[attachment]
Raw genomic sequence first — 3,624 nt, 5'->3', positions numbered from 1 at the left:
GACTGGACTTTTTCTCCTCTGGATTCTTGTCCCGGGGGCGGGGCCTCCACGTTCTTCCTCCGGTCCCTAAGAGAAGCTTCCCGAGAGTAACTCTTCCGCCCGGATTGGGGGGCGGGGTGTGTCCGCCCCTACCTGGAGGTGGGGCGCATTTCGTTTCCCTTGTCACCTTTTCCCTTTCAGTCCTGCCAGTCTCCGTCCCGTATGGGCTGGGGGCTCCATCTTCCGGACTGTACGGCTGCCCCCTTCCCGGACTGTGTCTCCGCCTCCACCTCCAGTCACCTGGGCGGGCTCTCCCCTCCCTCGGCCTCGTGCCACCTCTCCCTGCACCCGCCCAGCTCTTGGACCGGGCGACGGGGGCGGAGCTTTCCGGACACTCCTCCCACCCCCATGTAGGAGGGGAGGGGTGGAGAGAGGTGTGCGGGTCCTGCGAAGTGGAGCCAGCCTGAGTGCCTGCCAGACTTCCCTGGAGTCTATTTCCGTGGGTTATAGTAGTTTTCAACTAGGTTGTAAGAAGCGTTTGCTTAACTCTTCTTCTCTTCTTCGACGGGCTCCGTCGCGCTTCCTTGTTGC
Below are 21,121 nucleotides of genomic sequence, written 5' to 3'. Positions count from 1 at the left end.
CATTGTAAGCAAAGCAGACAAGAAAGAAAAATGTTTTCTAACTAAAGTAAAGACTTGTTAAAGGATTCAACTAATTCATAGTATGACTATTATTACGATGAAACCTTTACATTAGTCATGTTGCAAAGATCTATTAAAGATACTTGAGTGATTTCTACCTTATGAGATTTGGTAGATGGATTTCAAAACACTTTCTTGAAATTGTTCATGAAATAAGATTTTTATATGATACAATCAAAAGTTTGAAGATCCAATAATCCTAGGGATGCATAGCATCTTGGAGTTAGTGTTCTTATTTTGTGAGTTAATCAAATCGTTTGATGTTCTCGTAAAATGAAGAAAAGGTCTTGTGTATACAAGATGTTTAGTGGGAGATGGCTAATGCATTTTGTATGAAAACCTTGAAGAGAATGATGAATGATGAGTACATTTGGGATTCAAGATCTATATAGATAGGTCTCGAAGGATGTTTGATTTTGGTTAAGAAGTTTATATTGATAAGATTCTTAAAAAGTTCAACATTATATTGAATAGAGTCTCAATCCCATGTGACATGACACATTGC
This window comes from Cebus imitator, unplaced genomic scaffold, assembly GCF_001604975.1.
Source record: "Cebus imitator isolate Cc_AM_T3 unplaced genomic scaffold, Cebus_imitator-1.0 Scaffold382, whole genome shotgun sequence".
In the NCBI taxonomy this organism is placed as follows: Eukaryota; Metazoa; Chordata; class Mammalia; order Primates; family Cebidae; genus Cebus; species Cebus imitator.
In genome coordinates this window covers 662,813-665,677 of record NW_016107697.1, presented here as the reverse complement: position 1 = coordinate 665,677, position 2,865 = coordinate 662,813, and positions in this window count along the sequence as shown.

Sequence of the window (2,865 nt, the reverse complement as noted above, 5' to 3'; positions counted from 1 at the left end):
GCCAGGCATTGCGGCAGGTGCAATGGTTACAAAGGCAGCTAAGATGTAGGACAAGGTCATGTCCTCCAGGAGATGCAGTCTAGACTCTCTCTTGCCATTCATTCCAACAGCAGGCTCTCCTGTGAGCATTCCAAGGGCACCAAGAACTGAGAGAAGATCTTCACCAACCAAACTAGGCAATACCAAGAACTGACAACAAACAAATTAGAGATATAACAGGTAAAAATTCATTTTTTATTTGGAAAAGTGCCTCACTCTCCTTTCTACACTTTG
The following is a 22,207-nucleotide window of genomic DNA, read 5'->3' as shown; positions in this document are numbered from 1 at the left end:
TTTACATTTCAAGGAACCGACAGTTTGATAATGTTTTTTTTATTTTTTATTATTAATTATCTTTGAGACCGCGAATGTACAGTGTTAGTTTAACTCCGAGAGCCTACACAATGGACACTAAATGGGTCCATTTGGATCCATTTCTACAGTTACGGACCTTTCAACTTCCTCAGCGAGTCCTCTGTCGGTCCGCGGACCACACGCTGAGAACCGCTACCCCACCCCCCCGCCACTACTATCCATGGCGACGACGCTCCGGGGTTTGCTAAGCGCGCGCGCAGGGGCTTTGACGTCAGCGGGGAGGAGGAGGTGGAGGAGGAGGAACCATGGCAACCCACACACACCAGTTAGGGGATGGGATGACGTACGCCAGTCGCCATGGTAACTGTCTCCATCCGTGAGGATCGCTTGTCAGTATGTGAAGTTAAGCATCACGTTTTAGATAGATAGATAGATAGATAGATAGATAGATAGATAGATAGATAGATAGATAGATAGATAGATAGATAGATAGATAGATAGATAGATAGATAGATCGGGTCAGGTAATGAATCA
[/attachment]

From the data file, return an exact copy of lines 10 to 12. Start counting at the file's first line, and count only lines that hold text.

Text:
GCCAGGCATTGCGGCAGGTGCAATGGTTACAAAGGCAGCTAAGATGTAGGACAAGGTCATGTCCTCCAGGAGATGCAGTCTAGACTCTCTCTTGCCATTCATTCCAACAGCAGGCTCTCCTGTGAGCATTCCAAGGGCACCAAGAACTGAGAGAAGATCTTCACCAACCAAACTAGGCAATACCAAGAACTGACAACAAACAAATTAGAGATATAACAGGTAAAAATTCATTTTTTATTTGGAAAAGTGCCTCACTCTCCTTTCTACACTTTG
The following is a 22,207-nucleotide window of genomic DNA, read 5'->3' as shown; positions in this document are numbered from 1 at the left end:
TTTACATTTCAAGGAACCGACAGTTTGATAATGTTTTTTTTATTTTTTATTATTAATTATCTTTGAGACCGCGAATGTACAGTGTTAGTTTAACTCCGAGAGCCTACACAATGGACACTAAATGGGTCCATTTGGATCCATTTCTACAGTTACGGACCTTTCAACTTCCTCAGCGAGTCCTCTGTCGGTCCGCGGACCACACGCTGAGAACCGCTACCCCACCCCCCCGCCACTACTATCCATGGCGACGACGCTCCGGGGTTTGCTAAGCGCGCGCGCAGGGGCTTTGACGTCAGCGGGGAGGAGGAGGTGGAGGAGGAGGAACCATGGCAACCCACACACACCAGTTAGGGGATGGGATGACGTACGCCAGTCGCCATGGTAACTGTCTCCATCCGTGAGGATCGCTTGTCAGTATGTGAAGTTAAGCATCACGTTTTAGATAGATAGATAGATAGATAGATAGATAGATAGATAGATAGATAGATAGATAGATAGATAGATAGATAGATAGATAGATAGATAGATAGATAGATCGGGTCAGGTAATGAATCA